The foundation of Jainism starts with the first noble truth, which asserts the existence of karmic particles or 'karmons', as they are called here. These are unusual elementary particles in the sense that they interact with the soul as if they were spiritual photons. That is, Jainism explains life through the interaction of such small invisible atomic particles and the soul.

The four noble truths present the way to reach the ultimate end of Jain belief, which is becoming a siddha or liberated soul – that is, achieving mokṣa.

The 'Four Noble Truths' of Jain dharma, which lead to liberation

Noble Truth

Summary

1

interaction between soul and karmic matter

The soul is contaminated with karmic matter and longs to be purified – bhavyatva

2

hierarchy of life

Living beings differ due to the varying density and types of karmic matter

3

cycles of birth and death

Karmic bondage – bandha – leads the soul through the states of existences in the cycle of birthsaṃsāra

4

a. karmic fusion in practice

Karmic fusion is due to:

  • perverted views
  • lack of self-restraint
  • carelessness
  • passions – kaṣāyas – and activities

b. activities and absorption of karmons

  • Violence to oneself and others results in the formation of the heaviest new karmic matter – pāpa
  • Helping others towards liberation with positive non-violence results in the lightest new karmic matter – puṇya

c. the path to self-conquest

Austerity or tapas:

  • forms a karmic shield against new karmons – saṃvara
  • sets off the decaying process of old karmic matter – nirjarā

A full discussion of these concepts of Jain dharma is given in Four Noble Truths (Chatvarwe Arya Satya) (Mardia 1990), written with the help of many prominent gurus and scholars.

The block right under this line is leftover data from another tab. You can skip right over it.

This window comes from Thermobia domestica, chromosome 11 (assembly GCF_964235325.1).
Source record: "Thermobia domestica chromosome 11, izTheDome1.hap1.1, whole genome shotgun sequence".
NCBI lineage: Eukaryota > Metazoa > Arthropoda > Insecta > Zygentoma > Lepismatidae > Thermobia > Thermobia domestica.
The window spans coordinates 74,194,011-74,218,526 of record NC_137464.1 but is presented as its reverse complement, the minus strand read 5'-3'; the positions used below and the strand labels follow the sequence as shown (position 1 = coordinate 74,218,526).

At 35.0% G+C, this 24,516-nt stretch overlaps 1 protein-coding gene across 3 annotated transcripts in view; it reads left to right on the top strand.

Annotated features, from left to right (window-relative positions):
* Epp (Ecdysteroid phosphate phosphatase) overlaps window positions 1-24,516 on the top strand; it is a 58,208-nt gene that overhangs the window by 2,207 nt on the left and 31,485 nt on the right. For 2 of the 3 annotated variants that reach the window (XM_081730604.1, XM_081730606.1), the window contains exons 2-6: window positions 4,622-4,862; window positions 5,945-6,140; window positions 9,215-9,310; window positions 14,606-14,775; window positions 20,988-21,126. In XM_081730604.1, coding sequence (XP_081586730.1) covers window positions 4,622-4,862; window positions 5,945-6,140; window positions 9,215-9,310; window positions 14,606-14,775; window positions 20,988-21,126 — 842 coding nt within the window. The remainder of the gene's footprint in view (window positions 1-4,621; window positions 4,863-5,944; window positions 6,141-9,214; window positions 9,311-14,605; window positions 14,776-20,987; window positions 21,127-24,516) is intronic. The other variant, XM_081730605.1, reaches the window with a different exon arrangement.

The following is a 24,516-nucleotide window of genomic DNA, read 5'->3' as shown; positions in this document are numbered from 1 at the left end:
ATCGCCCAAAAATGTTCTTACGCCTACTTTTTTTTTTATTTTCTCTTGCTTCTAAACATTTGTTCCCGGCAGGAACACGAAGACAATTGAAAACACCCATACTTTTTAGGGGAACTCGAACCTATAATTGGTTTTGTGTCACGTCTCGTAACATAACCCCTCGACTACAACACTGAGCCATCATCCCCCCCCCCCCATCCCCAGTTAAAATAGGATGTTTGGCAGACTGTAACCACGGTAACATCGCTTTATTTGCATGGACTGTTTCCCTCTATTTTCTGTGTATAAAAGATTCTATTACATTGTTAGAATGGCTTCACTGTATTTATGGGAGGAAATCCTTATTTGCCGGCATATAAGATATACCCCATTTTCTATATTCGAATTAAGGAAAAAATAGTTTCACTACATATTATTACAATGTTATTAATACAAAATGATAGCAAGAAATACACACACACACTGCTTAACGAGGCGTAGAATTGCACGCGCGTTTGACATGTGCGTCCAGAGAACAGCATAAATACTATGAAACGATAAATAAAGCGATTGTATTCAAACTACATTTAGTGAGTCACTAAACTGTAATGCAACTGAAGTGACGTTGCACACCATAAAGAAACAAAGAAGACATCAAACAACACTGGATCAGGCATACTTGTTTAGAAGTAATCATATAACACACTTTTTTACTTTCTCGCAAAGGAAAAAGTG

The 'Four Noble Truths' of Jain dharma are presented in the concentric circles. These show gradual progress towards the ultimate aim of Jain belief, which is becoming a siddha or liberated soul – that is, achieving mokṣa.

'Four Noble Truths' of Jain dharma
Image by K. V. Mardia © K. V. Mardia

'Karmons'

The extremely minute particles that form karmic matter are here called 'karmons'. These karmons are embedded in the soul, obscuring the inherent key properties of the soul such as infinite bliss.

Invisible particles such as photons, which give light, became known only at the beginning of the last century. So it is surprising that the Jinas could put forward such a concept of ‘spiritual photons’ so many centuries ago. If they are physical particles then it is still a challenge for science to hunt for their existence.

The second noble truth implies that this karmic matter is responsible for different species. So in some sense karmic particles are far more subtle than DNA. It has only recently become clear through genomics that there is hardly any difference between the genes in human beings and chimpanzees and many others. There are also questions that prompt a further look into Jain belief and cloning. The Jain belief is that all souls are separate entities – that is, individuals – whereas cloning might imply that a new life can begin in this way. But this is a misunderstanding because cloning only implies changing the genetic code of an existing egg. Therefore the same soul continues, so the fundamental Jain principle is still valid.